Sewing Machine Research
ISMACS International
International Sewing Machine Collectors' Society

More on Weir

Issue 26

SOMEWHAT over a year ago, in ISMACS News 16/17, we looked in detail at the machines marketed by James Weir.

At that time I was able to report that research had unearthed quite a lot about the company's products, but very little about the man himself.

Now, thanks to a half-remembered comment made to chairman Len Hemming, we have some information on James Galloway Weir, the man.

When Len Hemming bought one of his early Weirs he recalled the antique dealer telling him that he thought it had been made by a former member of parliament.

That set the ball rolling and we were able to research parliamentary records and, from them, finding the date of his death and obituaries in obscure Scottish newspapers.

James Galloway Weir was born in 1839, the son of James Ross Weir and Margaret McLaren of Perthshire. He was educated at the Dollar Academy and then in London where he settled down after marrying his first wife, Mary Ann, daughter of George Dash, in 1863.

Mary died 33 years later and in 1898 he married for the second time, to a Marian Jolly.

Because of the success of his sewing-machine business, Weir was able to retire from it at the early age of 41.

He immediately sought a second career, this time in politics, first trying for parliament in 1885 for the Falkirk seat. In a four-way fight he finished next to last, but in 1892 he fought the Ross and Cromarty seat as a Liberal and Home Ruler.

Such was the odd nature of Scottish politics at the time that he stood as a Liberal crofter against another Liberal, N MacLean. In the sparsely inhabited area he polled 3171 votes to MacLean's 2413, to come home with a comfortable majority of 758.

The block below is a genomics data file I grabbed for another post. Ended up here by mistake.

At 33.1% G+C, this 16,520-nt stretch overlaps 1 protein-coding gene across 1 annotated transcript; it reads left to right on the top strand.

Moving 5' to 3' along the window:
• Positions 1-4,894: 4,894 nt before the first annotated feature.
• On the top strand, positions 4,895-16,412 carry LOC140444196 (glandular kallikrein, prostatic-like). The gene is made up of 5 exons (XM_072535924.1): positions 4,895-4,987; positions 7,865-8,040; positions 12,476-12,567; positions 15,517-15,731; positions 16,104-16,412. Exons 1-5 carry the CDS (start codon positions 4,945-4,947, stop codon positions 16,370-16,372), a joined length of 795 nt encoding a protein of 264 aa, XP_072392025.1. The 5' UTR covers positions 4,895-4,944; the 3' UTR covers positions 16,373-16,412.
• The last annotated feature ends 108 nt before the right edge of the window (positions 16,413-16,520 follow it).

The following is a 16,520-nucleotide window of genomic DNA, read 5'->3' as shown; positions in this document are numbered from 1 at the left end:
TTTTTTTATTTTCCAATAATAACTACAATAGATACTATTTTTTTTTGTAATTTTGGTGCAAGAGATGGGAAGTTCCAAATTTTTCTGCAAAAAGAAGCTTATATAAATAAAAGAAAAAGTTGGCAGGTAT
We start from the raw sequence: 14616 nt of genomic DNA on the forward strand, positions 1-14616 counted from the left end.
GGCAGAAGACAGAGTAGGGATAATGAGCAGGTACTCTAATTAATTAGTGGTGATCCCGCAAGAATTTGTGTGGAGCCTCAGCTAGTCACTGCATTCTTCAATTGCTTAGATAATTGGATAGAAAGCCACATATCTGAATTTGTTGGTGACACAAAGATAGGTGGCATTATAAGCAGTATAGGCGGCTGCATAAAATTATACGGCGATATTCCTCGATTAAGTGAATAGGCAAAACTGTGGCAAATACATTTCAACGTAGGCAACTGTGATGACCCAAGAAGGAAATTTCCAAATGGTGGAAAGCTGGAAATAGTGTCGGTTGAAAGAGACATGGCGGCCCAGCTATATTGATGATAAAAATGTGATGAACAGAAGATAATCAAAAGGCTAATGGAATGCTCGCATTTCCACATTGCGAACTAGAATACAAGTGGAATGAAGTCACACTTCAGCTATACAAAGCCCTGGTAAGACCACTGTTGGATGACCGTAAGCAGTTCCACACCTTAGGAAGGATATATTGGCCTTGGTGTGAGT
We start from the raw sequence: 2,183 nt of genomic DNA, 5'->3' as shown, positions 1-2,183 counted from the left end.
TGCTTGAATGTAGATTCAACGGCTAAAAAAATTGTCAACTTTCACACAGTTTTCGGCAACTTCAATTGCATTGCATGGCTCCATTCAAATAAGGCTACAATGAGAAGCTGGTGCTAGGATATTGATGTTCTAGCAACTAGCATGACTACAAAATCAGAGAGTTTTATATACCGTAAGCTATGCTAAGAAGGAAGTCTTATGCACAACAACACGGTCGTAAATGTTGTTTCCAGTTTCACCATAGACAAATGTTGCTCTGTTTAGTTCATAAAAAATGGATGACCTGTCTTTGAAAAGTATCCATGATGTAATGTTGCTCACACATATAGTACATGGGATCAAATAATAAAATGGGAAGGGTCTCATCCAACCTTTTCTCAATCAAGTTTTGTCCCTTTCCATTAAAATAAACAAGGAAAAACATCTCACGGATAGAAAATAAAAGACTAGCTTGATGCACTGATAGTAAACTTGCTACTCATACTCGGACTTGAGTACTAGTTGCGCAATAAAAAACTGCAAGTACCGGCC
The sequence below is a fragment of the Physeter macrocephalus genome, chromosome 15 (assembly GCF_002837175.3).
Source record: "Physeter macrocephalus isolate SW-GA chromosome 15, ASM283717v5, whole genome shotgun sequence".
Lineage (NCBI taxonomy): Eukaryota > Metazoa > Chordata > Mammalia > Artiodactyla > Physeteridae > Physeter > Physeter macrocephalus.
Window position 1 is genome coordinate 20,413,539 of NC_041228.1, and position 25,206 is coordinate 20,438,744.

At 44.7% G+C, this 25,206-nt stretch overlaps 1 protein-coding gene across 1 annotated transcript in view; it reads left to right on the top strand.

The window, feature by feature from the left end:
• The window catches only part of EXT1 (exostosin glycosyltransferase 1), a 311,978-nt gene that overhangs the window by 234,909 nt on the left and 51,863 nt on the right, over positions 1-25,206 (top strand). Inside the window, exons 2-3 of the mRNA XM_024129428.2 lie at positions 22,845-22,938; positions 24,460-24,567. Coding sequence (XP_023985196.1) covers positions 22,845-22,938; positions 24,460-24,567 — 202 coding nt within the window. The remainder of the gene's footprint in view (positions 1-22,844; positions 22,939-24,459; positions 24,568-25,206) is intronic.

He stood again in 1895, this time simply as a Liberal and fighting R Jackson, a Liberal Unionist. In a similar turn-out he increased his majority to 863.

In 1900, against a Conservative, his majority soared to 1903, and to 3012 in 1905. By 1910 no-one thought it worth fighting Weir and he was returned unopposed.

From 1892 to 1895 he was also a member of the London County Council and a justice of the peace, living at that time in the London suburb of Hampstead.

On Weir's death his friend and neighbour Sir William Robertson Nicoll wrote an obituary in which he said that Weir was a singular mixture of "timidity and courage" ..... "In public he did not fear the face of man but in private life he feared the blows that fate might bring".

Weir was said to have made a fortune as a sewing-machine "manufacturer" and when he retired he was very careful of his investments. In travelling he carried papers with him showing where his money was invested or deposited so that no difficulties might arise in the case of an accident.

In early life Weir had had a bad hackney-carriage accident in London and ever afterwards had a horror of driving.

When leaving the House of Commons he was in the habit of boarding the first omnibus that passed along, quite careless of the route it was using.

He died of a stroke and it was said at the time that this was brought on by excessive work for his constituency. In parliament he was extremely active, prompting this effusion from Sir Wilfred Lawson:

"Weir daily with his questions queer,
The notice paper crams.
There surely never was a Weir
Produced so many dams."

The funeral was held at Marylebone cemetery where, no doubt, his grave still exists.

Interestingly, although Weir used his first name James exclusively in his sewing-machine business, for parliamentary purposes -- and remember he was a Scottish MP -- he always referred to himself as Galloway Weir.